Did you hear the one about the jewelry store? Unfortunately, this story is no joke, with no punchline (unless you call a cloud security failure perpetrated by a disgruntled ex-employee a punchline).
This fail in cloud security occurred to a jeweler’s corporate DropBox account when the account’s email contact was switched to the personal email of an ex-employee. The change, unbeknownst to the jeweler, occurred when the employee left the company for a competitor. The ex-employee took with them access to a treasure trove of competitive data while simultaneously locking the original employer out of their own DropBox account.
It’s not just small businesses that expose themselves to a cloud data breach, either. According to TechTarget, sensitive data was exposed over the internet from these companies and many others, thanks to “user error and misconfigured [Amazon] S3 buckets.” In the article, 451 Research Analyst Fernando Montenegro commented that the situation was akin to “leaving your door open, and guess what? Your stuff gets stolen — or, in this case, copied.”
Want to hear a startling prediction about cloud security? According to a Gartner Research report sponsored by Iron Mountain, analysts predict that, “Through 2020, 95% of cloud security failures will be the customer’s fault.”
But, isn’t security in the cloud the provider’s responsibility? Yes and no.
If your organization uses public cloud services that fall more under the category of Software as a Service (SaaS) — such as services for cloud backup, disaster recovery, cloud email etc. — much of the responsibility to secure your data running on the software “stack” and its underlying hardware does fall on the SaaS provider. If you use other types of cloud services, such as Infrastructure as a Service (IaaS) or Platform as a Service (PaaS) to host your own applications, more of the responsibility to secure those applications falls on you.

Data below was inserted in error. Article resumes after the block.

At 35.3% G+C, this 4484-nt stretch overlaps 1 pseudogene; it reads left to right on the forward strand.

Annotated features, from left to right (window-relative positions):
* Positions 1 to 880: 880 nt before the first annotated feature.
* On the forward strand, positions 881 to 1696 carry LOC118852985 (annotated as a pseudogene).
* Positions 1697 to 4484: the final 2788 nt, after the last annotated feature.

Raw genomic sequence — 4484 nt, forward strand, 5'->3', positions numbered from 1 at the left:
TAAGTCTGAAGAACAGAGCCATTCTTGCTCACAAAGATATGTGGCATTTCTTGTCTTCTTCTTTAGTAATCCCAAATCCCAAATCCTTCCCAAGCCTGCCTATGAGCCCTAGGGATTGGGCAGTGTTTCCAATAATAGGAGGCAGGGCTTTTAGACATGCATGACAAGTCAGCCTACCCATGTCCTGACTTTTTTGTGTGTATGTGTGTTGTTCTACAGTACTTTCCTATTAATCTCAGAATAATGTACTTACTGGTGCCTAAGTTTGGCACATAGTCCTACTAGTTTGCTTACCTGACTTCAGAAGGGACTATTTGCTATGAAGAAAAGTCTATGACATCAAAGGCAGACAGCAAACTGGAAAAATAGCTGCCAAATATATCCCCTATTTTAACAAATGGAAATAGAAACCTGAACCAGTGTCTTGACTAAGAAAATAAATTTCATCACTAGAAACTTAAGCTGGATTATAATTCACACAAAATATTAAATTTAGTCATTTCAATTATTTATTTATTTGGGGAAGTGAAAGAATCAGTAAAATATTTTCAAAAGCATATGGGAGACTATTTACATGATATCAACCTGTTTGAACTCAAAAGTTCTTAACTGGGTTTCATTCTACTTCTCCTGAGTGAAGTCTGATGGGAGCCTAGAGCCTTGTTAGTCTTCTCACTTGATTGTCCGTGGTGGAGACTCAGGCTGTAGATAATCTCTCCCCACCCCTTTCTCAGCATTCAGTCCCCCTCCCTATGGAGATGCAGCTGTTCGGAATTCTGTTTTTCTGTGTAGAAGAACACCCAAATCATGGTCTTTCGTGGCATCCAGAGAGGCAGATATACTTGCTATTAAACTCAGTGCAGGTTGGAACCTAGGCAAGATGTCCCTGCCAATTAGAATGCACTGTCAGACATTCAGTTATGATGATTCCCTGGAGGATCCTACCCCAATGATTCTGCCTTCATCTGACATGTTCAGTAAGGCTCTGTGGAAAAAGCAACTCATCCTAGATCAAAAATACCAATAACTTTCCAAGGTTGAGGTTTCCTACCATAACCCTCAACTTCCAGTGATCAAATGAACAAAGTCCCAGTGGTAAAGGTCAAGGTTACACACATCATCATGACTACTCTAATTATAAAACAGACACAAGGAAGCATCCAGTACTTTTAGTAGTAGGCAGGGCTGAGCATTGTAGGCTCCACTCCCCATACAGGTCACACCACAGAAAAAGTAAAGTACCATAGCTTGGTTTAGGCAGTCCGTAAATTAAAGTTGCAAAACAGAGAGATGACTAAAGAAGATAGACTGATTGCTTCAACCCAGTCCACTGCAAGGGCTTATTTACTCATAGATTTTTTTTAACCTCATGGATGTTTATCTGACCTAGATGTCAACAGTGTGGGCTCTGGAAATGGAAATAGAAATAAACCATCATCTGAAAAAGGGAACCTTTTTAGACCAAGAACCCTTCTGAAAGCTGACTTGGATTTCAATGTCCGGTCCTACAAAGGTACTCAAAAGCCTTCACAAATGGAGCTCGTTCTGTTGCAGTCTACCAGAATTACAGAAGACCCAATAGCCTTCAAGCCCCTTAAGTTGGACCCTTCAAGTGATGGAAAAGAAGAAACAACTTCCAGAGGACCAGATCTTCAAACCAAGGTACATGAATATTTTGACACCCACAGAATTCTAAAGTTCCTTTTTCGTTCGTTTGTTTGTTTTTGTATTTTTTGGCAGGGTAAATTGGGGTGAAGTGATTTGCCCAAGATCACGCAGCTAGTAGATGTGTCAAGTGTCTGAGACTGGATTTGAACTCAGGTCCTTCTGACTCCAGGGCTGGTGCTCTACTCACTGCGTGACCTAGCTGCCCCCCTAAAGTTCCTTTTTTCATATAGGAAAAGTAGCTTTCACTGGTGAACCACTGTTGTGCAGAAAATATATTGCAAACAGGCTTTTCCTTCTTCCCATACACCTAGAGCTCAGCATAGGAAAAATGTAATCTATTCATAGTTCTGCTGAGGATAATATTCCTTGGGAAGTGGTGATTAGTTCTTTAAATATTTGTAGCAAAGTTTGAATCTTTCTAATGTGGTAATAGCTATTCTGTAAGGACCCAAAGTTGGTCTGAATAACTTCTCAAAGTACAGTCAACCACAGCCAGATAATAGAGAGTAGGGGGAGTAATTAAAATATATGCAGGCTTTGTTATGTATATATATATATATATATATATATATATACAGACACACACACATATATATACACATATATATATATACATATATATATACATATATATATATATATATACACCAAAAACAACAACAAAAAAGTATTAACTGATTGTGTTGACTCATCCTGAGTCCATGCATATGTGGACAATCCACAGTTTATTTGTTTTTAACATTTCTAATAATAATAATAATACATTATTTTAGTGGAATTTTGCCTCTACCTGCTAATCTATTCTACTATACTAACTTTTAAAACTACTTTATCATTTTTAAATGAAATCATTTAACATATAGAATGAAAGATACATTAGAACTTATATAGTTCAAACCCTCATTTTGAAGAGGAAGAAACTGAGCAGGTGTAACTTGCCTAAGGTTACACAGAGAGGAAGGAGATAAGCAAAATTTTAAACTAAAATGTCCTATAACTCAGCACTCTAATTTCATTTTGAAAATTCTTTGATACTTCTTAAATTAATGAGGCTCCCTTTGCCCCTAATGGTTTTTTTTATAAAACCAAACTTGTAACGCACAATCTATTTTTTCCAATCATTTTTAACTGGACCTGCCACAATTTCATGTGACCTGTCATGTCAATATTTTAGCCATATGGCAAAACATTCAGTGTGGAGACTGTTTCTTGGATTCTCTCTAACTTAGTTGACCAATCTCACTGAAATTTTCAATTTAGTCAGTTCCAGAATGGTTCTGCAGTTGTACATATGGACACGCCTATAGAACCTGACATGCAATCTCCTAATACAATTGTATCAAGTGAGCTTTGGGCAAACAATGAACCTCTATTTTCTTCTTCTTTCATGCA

When it comes to successfully securing your data in their cloud, providers of public cloud services have a “shared responsibility” model; part of the responsibility falls on your organization (as the customer) and part of it falls on the cloud provider.
To help you stay out of trouble, look for cloud providers who specifically spell out their responsibilities and your responsibilities in these areas. Also, to help in your organization’s own efforts to avoid security loopholes, seek providers with mature tools and enough breadth, depth and experience in both best practices and the protection of customer data. Providers should also offer, as part of the service, dedicated secure VPNs and data encryption, in transit and at rest, along with geo-resiliency between multiple, provider-owned, secure data centers.
Lastly, look at common weak points surrounding Identity and Access Management (IAM), Federation, encryption, access control and authentication. Develop policies that encompass secure data management of all data resources, including those in the cloud.